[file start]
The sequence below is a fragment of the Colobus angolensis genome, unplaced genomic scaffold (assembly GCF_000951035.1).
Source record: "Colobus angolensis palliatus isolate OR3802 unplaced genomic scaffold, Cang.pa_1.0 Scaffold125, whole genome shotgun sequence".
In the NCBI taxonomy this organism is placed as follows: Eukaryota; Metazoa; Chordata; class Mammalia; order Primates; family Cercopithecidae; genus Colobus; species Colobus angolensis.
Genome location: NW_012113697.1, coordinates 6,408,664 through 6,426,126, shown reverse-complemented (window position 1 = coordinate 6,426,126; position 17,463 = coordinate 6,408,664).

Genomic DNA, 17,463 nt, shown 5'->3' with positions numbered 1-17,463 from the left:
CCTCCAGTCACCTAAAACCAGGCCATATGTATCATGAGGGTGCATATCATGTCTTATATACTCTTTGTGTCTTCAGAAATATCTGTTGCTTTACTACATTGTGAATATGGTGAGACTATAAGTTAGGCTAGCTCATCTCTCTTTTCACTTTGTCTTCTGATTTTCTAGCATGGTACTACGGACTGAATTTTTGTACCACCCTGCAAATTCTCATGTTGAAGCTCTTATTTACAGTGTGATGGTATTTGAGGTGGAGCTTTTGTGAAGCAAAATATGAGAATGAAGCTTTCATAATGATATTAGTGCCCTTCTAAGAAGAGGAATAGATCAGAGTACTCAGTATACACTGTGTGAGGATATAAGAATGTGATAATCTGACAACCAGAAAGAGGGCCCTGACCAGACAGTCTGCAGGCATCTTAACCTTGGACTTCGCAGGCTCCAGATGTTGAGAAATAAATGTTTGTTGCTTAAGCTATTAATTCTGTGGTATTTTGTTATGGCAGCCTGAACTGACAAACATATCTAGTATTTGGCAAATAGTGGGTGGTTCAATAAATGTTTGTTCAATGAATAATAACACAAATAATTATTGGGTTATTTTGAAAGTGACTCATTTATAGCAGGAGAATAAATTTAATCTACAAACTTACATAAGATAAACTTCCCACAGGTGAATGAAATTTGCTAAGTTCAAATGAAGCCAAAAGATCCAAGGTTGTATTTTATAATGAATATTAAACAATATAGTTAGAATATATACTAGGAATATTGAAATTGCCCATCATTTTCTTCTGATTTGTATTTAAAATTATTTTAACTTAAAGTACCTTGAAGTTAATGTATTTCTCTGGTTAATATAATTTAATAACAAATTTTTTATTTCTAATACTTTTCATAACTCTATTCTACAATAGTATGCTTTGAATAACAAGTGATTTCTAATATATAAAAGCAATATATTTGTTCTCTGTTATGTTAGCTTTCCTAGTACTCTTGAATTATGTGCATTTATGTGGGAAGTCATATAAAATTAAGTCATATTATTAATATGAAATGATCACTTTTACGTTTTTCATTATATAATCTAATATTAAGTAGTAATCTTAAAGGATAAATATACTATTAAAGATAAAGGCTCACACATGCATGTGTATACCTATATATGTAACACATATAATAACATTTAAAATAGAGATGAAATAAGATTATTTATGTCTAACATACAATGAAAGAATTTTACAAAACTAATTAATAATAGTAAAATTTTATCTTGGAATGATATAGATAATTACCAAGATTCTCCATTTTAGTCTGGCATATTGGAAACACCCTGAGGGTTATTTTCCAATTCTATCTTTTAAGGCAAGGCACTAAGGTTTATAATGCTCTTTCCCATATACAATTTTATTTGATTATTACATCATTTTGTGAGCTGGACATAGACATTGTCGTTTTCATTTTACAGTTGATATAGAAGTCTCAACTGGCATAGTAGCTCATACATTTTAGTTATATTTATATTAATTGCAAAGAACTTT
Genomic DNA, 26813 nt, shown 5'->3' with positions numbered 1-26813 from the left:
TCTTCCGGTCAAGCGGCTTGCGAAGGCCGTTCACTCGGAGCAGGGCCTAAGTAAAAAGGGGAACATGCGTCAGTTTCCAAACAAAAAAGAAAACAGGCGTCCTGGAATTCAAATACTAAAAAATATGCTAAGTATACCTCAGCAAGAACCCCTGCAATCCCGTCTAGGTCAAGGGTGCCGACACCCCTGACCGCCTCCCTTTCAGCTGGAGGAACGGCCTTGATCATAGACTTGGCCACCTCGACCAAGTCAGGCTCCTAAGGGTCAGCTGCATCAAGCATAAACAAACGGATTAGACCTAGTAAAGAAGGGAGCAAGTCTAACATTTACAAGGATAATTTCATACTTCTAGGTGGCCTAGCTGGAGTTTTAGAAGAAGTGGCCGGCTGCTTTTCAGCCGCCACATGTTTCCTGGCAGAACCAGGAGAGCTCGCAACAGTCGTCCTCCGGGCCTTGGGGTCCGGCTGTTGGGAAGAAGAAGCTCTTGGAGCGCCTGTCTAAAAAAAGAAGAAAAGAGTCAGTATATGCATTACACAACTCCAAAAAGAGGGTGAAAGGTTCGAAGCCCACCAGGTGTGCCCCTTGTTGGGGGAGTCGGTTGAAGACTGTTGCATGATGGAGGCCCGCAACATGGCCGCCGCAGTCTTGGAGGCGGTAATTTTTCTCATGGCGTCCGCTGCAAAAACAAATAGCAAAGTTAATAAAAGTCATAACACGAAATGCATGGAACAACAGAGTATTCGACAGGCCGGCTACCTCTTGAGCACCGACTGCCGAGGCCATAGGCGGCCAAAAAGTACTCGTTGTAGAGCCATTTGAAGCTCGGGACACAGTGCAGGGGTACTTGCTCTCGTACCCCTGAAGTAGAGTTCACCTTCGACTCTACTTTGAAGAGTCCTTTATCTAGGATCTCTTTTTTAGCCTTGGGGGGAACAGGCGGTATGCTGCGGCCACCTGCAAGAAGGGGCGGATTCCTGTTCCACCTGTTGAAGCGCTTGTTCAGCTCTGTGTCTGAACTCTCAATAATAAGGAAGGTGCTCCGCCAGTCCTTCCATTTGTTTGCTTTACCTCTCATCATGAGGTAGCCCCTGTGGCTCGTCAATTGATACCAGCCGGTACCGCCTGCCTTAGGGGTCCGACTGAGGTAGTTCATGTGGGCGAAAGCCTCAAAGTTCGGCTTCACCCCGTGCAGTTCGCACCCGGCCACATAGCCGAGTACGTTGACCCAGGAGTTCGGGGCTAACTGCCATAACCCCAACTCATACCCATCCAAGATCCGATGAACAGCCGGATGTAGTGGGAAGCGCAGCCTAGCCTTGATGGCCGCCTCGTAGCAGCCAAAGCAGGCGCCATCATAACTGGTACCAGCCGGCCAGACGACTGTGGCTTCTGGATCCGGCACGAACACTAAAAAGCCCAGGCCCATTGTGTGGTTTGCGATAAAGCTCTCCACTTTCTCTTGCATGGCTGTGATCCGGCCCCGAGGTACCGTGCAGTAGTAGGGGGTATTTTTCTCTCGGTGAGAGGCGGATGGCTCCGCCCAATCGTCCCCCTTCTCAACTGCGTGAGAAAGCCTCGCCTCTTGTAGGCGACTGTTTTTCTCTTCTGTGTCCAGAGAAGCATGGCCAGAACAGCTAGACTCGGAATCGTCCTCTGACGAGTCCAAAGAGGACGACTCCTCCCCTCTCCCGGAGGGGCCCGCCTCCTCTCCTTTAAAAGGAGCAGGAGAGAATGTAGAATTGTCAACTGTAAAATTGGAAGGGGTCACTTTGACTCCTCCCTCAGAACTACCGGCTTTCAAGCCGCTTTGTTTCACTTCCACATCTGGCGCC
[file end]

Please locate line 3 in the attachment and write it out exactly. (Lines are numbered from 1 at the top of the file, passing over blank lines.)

In the NCBI taxonomy this organism is placed as follows: Eukaryota; Metazoa; Chordata; class Mammalia; order Primates; family Cercopithecidae; genus Colobus; species Colobus angolensis.